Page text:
In his final film, F.W. Murnau presents the tale of two young lovers on the idyllic island of Bora Bora in the South Pacific. Their life is shattered when the old warrior declares the girl ... See full summary »
In the castle Vogeloed, a few aristocrats are awaiting baroness Safferstätt. But first count Oetsch invites himself.. Everyone thinks he murdered his brother, baroness Safferstat's first ... See full summary »
Lem goes to Chicago to sell the wheat his family has grown on their farm in Minnesota. There he meets the waitress Kate. They fall in love and get married before going back to the farm. ... See full summary »
The likeable and carefree Grand Duke of Abacco is in dire straits. There is no money left to service the State's debt; the main creditor is looking forward to expropriating the entire Duchy... See full summary »
The experienced doorman at the Atlantic Hotel is quite proud of his position, his responsibilities, and his uniform. One busy, rainy night, he has to take a short rest after lugging a heavy suitcase in from the rain. Unfortunately, his manager comes by during the short time when he is not performing his duties. The next day, when the doorman arrives for work, he learns that he has been replaced as doorman, and has been re-assigned to the less strenuous but purely menial position of washroom attendant. Stunned and humiliated, the old man struggles to carry on with his life. Written by
The first "dolly" (a device that allows a camera to move during a shot) was created for this film. According to Edgar G. Ulmer, who worked on the film, the idea to make the first dolly came from the desire to focus on Emil Jannings' face during the first shot of the movie, as he moved through the hotel. They obviously didn't know how to make a dolly technically, so they created the first one out of a baby's carriage. They then pulled the carriage on a sort of railway that was built on the studio. See more »
The rope for holding/raising/lowering the trunk is visible as the trunk falls back into the Hotelportier's grasp in the hotel part of the his post-Hochzeit drunken dream. See more »
There can be no doubt that costumes were highly important in The Last Laugh. The topic was actually build upon a costume anywise. The doorman's uniform was a symbol for prestige, high-honor, the key to be well treated in every situation. He was giving extreme importance to his outlook while he was working as a doorman. We saw this when he was twisting his mustache in front of the hotel. Not only him but also his family and his neighbors even show great respect to his uniform as well. Neighbors stop patting their carpets not to spread dust on his uniform, men bow and take out their hats when he passes by, at home niece's mother sews the button of the uniform with great care... It seems that by doing all this, they are appreciating the prestige the costume has brought to their lives and in a way showing appreciation by keeping it in perfect shape. Last Laugh there wasn't much of a contrast in terms of colors. The contrast was in terms of the different treatment the doorman received after his job loss. It was clear that after the loss of his job, nobody was friendly to him anymore. Also the contrast between the rich and the poor was underlined. There was a parallel editing of the ex-doorman drinking his soup in the toilet and the rich people having their dinner at the hotel's restaurant.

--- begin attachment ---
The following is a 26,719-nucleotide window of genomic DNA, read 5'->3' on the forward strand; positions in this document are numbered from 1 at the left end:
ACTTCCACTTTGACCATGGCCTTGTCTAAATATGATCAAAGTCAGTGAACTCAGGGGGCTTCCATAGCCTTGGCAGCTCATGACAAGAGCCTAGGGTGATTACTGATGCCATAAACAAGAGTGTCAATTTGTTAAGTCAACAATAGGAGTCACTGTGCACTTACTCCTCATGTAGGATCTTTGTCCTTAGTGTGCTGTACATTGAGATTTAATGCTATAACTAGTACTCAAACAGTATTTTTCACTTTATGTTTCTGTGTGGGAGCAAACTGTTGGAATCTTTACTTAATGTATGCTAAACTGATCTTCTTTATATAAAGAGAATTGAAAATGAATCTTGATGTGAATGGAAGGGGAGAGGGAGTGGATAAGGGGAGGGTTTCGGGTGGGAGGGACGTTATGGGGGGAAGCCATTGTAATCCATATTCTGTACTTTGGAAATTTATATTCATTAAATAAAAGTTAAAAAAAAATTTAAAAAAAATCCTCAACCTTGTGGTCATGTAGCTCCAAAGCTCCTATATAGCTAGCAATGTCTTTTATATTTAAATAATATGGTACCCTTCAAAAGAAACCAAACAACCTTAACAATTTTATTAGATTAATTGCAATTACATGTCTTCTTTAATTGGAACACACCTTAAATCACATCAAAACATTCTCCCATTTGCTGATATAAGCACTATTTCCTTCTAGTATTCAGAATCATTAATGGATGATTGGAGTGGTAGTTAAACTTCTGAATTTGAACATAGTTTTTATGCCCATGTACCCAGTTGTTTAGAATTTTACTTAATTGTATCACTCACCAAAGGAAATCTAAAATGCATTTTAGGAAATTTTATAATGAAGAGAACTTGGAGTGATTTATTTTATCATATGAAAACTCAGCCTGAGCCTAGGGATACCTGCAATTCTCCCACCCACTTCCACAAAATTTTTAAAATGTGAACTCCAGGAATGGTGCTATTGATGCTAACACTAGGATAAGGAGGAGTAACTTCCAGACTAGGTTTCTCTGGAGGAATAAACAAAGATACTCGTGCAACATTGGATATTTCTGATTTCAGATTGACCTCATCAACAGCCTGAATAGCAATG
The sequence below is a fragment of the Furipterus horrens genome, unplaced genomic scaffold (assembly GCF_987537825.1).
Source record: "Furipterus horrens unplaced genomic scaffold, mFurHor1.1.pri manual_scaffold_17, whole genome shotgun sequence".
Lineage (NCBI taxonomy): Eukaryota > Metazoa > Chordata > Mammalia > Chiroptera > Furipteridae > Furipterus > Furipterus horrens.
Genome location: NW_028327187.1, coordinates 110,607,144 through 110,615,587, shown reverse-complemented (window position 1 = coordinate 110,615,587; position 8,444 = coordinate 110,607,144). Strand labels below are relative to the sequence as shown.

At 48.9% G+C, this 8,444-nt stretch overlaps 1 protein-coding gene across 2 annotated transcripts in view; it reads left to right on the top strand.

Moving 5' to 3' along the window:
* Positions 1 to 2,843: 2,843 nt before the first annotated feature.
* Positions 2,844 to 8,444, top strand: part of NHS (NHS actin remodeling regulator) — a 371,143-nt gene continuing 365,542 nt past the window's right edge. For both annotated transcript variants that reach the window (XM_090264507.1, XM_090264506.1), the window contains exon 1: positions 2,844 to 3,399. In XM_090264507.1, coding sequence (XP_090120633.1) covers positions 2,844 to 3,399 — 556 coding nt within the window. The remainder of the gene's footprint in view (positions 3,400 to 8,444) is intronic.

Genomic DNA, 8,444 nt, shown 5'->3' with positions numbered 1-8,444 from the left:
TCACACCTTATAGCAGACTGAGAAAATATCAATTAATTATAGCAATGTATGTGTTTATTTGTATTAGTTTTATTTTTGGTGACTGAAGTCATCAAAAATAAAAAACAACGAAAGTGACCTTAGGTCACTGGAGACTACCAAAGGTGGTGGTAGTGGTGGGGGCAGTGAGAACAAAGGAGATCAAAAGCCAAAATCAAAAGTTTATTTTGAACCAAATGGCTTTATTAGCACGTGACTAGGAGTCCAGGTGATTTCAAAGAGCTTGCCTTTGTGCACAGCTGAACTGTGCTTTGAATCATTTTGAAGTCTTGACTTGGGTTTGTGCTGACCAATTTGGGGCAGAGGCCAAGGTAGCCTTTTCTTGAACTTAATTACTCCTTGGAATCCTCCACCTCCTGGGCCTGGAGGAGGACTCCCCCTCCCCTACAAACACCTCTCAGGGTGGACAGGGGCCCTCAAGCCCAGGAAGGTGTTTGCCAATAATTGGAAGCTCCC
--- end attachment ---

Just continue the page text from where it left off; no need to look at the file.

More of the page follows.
There were lots of dolly ins and outs, tracking movements, dialectical montage, close-ups and parallel editing in it. Dollies are often used in shocking situations. It is used when the ex-doorman's relative sees him working at the toilet. As it is a shocking situation, camera dollies-in very fast to the woman's horrified face. The same function of dolly-in occurs when the ex-doorman comes to the hotel in the morning and sees from far away the new doorman. It is a fast dolly as well. With these unexpected dollies, the audience is always kept tense knowing that the reality may strike at any moment. Dialectical montage is seen quite a lot of times as well. It occurs when the doorman looks left and then we see the wedding dress. Therefore we understand that it is the dress he is looking. On the whole doorman's uniform seems to be controlling his life and that he is blindly obeying what the uniform brings to him. In this way, he is like a citizen unquestioning the authority of the government. Finally, Last Laugh is a classics which have influenced and will continue to influence other artistic works through generations.
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